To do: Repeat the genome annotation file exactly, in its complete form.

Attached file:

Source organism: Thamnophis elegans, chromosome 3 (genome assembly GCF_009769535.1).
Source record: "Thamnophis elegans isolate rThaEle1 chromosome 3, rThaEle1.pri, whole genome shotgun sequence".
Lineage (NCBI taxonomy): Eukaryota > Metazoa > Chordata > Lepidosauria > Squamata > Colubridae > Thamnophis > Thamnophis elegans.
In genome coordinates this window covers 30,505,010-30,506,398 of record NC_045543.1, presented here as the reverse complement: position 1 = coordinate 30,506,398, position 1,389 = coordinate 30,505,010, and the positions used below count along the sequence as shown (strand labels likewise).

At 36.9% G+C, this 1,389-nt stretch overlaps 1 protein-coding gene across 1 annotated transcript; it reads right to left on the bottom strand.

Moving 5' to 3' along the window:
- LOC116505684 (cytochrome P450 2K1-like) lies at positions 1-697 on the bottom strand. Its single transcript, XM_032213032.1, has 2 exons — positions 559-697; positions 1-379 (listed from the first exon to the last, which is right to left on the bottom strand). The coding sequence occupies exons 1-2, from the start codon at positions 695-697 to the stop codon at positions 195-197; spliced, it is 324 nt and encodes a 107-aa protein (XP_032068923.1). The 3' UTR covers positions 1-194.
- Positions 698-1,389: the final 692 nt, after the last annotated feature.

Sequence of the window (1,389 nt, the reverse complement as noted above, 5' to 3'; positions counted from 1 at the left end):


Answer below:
Source organism: Thamnophis elegans, chromosome 3 (genome assembly GCF_009769535.1).
Source record: "Thamnophis elegans isolate rThaEle1 chromosome 3, rThaEle1.pri, whole genome shotgun sequence".
Lineage (NCBI taxonomy): Eukaryota > Metazoa > Chordata > Lepidosauria > Squamata > Colubridae > Thamnophis > Thamnophis elegans.
In genome coordinates this window covers 30,505,010-30,506,398 of record NC_045543.1, presented here as the reverse complement: position 1 = coordinate 30,506,398, position 1,389 = coordinate 30,505,010, and the positions used below count along the sequence as shown (strand labels likewise).

At 36.9% G+C, this 1,389-nt stretch overlaps 1 protein-coding gene across 1 annotated transcript; it reads right to left on the bottom strand.

Moving 5' to 3' along the window:
- LOC116505684 (cytochrome P450 2K1-like) lies at positions 1-697 on the bottom strand. Its single transcript, XM_032213032.1, has 2 exons — positions 559-697; positions 1-379 (listed from the first exon to the last, which is right to left on the bottom strand). The coding sequence occupies exons 1-2, from the start codon at positions 695-697 to the stop codon at positions 195-197; spliced, it is 324 nt and encodes a 107-aa protein (XP_032068923.1). The 3' UTR covers positions 1-194.
- Positions 698-1,389: the final 692 nt, after the last annotated feature.

Sequence of the window (1,389 nt, the reverse complement as noted above, 5' to 3'; positions counted from 1 at the left end):